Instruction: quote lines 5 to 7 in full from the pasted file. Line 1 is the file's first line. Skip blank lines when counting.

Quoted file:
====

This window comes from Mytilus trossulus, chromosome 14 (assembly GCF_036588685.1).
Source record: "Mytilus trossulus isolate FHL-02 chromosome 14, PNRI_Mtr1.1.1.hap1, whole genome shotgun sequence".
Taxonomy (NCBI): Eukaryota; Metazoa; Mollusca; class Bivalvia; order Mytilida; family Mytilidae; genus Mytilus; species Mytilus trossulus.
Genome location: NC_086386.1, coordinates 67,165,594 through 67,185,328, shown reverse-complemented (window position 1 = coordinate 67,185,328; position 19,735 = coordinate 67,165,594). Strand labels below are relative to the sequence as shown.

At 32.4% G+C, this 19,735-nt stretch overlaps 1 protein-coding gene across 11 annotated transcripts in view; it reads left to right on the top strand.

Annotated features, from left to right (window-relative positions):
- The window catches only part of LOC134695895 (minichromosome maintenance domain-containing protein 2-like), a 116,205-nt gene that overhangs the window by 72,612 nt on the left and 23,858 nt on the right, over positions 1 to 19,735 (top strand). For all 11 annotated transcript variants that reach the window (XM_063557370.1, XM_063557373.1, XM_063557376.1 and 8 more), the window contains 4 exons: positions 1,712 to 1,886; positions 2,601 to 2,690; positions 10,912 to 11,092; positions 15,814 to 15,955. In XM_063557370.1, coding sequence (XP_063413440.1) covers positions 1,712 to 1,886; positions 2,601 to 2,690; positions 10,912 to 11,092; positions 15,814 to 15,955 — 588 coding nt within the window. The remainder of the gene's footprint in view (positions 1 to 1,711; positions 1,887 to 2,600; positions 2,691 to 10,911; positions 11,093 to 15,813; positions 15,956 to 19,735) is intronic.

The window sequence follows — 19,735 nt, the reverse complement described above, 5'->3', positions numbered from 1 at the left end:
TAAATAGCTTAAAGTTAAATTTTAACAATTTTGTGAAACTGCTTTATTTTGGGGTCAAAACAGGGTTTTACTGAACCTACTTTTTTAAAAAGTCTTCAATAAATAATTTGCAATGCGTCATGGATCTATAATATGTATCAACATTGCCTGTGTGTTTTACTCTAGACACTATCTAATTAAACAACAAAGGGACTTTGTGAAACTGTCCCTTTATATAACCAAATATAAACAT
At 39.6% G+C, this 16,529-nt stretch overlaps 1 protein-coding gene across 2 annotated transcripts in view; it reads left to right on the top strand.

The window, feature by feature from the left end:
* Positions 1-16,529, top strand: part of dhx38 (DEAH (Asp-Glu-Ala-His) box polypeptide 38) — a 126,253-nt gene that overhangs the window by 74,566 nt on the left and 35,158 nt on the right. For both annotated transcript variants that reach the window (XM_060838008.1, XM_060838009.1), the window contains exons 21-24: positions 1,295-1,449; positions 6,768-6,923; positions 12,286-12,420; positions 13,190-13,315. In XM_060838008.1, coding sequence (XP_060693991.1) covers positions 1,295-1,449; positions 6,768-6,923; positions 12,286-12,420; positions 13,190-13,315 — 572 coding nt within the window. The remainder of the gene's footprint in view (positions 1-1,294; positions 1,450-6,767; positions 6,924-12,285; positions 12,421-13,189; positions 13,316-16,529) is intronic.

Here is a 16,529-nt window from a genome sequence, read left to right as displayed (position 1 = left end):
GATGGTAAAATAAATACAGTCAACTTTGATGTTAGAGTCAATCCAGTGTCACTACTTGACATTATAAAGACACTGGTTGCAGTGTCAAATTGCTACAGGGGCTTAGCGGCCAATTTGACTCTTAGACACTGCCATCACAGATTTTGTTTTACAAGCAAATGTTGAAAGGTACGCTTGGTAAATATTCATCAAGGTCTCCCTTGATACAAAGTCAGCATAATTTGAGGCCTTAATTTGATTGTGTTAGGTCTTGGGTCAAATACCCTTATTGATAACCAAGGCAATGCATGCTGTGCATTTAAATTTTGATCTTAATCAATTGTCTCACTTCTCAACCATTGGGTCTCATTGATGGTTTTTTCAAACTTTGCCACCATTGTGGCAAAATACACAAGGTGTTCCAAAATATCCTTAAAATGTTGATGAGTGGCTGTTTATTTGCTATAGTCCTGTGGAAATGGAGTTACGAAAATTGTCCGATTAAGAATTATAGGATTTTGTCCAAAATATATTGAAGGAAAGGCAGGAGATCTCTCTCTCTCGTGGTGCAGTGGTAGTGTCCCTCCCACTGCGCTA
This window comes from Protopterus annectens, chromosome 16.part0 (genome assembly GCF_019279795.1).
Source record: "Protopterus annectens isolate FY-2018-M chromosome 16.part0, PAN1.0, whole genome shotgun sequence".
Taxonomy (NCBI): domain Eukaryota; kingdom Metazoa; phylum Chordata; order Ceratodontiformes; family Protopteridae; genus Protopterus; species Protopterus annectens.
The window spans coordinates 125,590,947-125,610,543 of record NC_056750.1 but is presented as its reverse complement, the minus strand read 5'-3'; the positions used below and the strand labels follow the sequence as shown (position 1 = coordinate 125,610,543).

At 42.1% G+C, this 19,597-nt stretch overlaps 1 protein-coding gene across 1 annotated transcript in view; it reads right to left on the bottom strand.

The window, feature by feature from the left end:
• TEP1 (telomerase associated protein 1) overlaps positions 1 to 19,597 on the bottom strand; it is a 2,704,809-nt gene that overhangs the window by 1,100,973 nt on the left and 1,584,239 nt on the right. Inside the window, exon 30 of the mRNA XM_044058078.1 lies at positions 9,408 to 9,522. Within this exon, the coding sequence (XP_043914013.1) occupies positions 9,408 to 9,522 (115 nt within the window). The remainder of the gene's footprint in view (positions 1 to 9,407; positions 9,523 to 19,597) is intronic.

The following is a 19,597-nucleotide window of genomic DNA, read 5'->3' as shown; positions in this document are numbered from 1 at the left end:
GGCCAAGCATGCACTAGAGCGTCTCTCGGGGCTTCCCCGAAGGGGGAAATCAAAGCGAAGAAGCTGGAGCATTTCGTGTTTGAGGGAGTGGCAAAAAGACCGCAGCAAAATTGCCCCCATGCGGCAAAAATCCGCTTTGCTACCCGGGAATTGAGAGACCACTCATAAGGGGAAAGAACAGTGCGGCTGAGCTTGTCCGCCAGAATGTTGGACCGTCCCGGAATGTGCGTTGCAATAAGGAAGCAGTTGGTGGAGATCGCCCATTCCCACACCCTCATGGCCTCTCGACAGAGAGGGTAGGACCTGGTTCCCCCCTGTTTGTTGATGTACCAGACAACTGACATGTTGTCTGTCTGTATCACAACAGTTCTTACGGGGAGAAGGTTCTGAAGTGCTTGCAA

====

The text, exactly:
At 32.4% G+C, this 19,735-nt stretch overlaps 1 protein-coding gene across 11 annotated transcripts in view; it reads left to right on the top strand.

Annotated features, from left to right (window-relative positions):
- The window catches only part of LOC134695895 (minichromosome maintenance domain-containing protein 2-like), a 116,205-nt gene that overhangs the window by 72,612 nt on the left and 23,858 nt on the right, over positions 1 to 19,735 (top strand). For all 11 annotated transcript variants that reach the window (XM_063557370.1, XM_063557373.1, XM_063557376.1 and 8 more), the window contains 4 exons: positions 1,712 to 1,886; positions 2,601 to 2,690; positions 10,912 to 11,092; positions 15,814 to 15,955. In XM_063557370.1, coding sequence (XP_063413440.1) covers positions 1,712 to 1,886; positions 2,601 to 2,690; positions 10,912 to 11,092; positions 15,814 to 15,955 — 588 coding nt within the window. The remainder of the gene's footprint in view (positions 1 to 1,711; positions 1,887 to 2,600; positions 2,691 to 10,911; positions 11,093 to 15,813; positions 15,956 to 19,735) is intronic.